Council forced to raid reserves to plug gap

    Consultation launched to garner the public’s views

    Council Budget Deficit

    Council bosses are to ask the public how it should best deal with a looming budget deficit, admitting it will be forced to raid rainy day funds to plug the gap.

    The council faces a £552,000 shortfall in the 2016/17 budget which could balloon to £1.7 million by 2020 if left unchecked, as cuts by central government push it into the red.

    Figures suggest Tunbridge Wells Borough Council (TWBC) is due to lose out on £261,000 in government grants for the next financial year, which is compounded by pension reforms increasing its national insurance contributions to £291,000.


    At a cabinet meeting last week, Cllr Paul Barrington-King, portfolio holder for finance and governance, said: “It’s very clear this is one of the challenges we are facing as a local authority.

    “We are getting less money than we have been used to and will take a three-phased approach to formulating a strategy, most importantly we will be involving residents in its formation.”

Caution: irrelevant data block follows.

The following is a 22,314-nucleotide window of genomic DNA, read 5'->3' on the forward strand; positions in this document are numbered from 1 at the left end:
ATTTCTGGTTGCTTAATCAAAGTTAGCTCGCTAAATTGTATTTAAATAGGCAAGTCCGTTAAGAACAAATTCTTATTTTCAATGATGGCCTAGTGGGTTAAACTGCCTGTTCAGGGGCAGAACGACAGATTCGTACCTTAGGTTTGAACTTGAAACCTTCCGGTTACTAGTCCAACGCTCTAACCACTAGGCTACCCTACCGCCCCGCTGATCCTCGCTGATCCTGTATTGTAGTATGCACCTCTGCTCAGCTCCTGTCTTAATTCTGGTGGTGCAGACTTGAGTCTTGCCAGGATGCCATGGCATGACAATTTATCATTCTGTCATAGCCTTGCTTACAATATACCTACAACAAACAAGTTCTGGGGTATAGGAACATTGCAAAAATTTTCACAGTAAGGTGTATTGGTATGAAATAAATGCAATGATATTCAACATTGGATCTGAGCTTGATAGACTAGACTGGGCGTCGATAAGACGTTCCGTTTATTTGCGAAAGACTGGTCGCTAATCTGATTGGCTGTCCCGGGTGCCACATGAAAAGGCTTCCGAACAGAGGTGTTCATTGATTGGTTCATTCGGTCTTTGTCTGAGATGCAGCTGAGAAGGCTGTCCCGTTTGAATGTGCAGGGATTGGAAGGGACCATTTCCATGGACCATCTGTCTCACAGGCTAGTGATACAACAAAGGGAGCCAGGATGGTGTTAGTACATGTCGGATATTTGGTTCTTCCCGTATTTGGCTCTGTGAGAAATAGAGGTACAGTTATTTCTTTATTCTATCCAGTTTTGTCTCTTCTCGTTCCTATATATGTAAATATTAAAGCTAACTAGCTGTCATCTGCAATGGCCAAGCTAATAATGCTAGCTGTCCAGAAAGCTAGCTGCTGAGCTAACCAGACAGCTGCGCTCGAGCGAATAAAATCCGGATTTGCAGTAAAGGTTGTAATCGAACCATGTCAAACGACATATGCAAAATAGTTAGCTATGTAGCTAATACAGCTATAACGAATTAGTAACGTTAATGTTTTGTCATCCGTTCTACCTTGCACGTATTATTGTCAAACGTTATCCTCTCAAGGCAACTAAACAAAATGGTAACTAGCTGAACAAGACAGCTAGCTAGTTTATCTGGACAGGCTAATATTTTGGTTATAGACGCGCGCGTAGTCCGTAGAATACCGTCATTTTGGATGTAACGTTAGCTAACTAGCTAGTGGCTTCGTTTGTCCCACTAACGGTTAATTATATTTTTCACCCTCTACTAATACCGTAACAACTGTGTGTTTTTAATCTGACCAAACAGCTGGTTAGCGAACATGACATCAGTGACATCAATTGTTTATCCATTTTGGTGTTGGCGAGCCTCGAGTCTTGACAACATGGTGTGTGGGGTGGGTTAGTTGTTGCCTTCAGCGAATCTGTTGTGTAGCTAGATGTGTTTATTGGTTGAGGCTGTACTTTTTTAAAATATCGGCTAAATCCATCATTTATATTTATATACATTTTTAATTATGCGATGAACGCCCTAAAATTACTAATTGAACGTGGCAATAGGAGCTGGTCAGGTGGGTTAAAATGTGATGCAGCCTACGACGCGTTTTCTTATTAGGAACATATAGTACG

Mr Barrington-King said the details of how this consultation will work are in the process of being drawn up, with further details and a timescale to be announced at a later date.

    The council is working on the assumption it will see a 16 per cent decrease in its government grant, meaning government funding will have halved since 2010.

    The second part of the strategy is to meet the shortfall in funding through reserve funds, but the council has said this will be ‘unsustainable’ in the long run.


    Ongoing restrictions set by the government capping council tax rises mean the council would only be able to increase it by two per cent next year. A larger proposed increase would by law trigger a referendum estimated to cost £100,000.

    In addition to using reserve funding and holding the consultation asking for the public’s views, the third part of the strategy is to make the council less reliant on the new homes bonus.

    Currently the council splits proceeds of this scheme, which awards £6,000 government funding for each new home built over a period of six years, between its budget and reserves.

    But as the scheme could ‘come to an end with little notice’, according to a report considered by cabinet, the full proceeds are due to go directly to the reserve fund from 2019 onwards.

    The budget strategy is due to be discussed at a full council meeting in February next year.